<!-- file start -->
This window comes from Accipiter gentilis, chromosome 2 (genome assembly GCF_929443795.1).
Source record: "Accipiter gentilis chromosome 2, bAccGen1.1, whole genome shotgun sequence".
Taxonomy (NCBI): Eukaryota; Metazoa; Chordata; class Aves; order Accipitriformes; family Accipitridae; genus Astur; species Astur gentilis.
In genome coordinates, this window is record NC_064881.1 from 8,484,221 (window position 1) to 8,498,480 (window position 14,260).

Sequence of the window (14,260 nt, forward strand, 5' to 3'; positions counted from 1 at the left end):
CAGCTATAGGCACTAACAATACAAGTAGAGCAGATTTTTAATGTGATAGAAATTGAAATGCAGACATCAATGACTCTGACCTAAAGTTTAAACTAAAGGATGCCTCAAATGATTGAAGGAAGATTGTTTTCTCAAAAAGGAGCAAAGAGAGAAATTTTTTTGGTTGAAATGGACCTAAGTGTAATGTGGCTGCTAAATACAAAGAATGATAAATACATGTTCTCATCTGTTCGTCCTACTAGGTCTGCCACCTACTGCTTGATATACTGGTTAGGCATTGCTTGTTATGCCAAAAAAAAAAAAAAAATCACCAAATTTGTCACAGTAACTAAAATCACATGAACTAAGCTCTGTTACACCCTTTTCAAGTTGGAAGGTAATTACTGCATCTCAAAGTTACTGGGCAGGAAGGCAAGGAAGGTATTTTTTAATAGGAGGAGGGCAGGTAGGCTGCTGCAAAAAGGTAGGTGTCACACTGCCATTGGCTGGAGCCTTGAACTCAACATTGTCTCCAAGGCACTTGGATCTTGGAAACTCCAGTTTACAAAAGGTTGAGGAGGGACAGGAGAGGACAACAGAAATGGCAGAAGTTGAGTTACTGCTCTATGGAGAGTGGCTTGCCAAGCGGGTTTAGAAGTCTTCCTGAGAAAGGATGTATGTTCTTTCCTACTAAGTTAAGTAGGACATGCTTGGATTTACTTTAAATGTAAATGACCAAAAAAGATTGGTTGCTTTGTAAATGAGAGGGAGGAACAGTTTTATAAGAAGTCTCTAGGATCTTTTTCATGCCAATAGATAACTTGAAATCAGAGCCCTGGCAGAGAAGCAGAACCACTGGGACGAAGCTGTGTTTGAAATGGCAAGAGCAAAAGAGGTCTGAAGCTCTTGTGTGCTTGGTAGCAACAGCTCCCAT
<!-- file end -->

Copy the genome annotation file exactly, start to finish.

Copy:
This window comes from Accipiter gentilis, chromosome 2 (genome assembly GCF_929443795.1).
Source record: "Accipiter gentilis chromosome 2, bAccGen1.1, whole genome shotgun sequence".
Taxonomy (NCBI): Eukaryota; Metazoa; Chordata; class Aves; order Accipitriformes; family Accipitridae; genus Astur; species Astur gentilis.
In genome coordinates, this window is record NC_064881.1 from 8,484,221 (window position 1) to 8,498,480 (window position 14,260).

Sequence of the window (14,260 nt, forward strand, 5' to 3'; positions counted from 1 at the left end):
CAGCTATAGGCACTAACAATACAAGTAGAGCAGATTTTTAATGTGATAGAAATTGAAATGCAGACATCAATGACTCTGACCTAAAGTTTAAACTAAAGGATGCCTCAAATGATTGAAGGAAGATTGTTTTCTCAAAAAGGAGCAAAGAGAGAAATTTTTTTGGTTGAAATGGACCTAAGTGTAATGTGGCTGCTAAATACAAAGAATGATAAATACATGTTCTCATCTGTTCGTCCTACTAGGTCTGCCACCTACTGCTTGATATACTGGTTAGGCATTGCTTGTTATGCCAAAAAAAAAAAAAAAATCACCAAATTTGTCACAGTAACTAAAATCACATGAACTAAGCTCTGTTACACCCTTTTCAAGTTGGAAGGTAATTACTGCATCTCAAAGTTACTGGGCAGGAAGGCAAGGAAGGTATTTTTTAATAGGAGGAGGGCAGGTAGGCTGCTGCAAAAAGGTAGGTGTCACACTGCCATTGGCTGGAGCCTTGAACTCAACATTGTCTCCAAGGCACTTGGATCTTGGAAACTCCAGTTTACAAAAGGTTGAGGAGGGACAGGAGAGGACAACAGAAATGGCAGAAGTTGAGTTACTGCTCTATGGAGAGTGGCTTGCCAAGCGGGTTTAGAAGTCTTCCTGAGAAAGGATGTATGTTCTTTCCTACTAAGTTAAGTAGGACATGCTTGGATTTACTTTAAATGTAAATGACCAAAAAAGATTGGTTGCTTTGTAAATGAGAGGGAGGAACAGTTTTATAAGAAGTCTCTAGGATCTTTTTCATGCCAATAGATAACTTGAAATCAGAGCCCTGGCAGAGAAGCAGAACCACTGGGACGAAGCTGTGTTTGAAATGGCAAGAGCAAAAGAGGTCTGAAGCTCTTGTGTGCTTGGTAGCAACAGCTCCCAT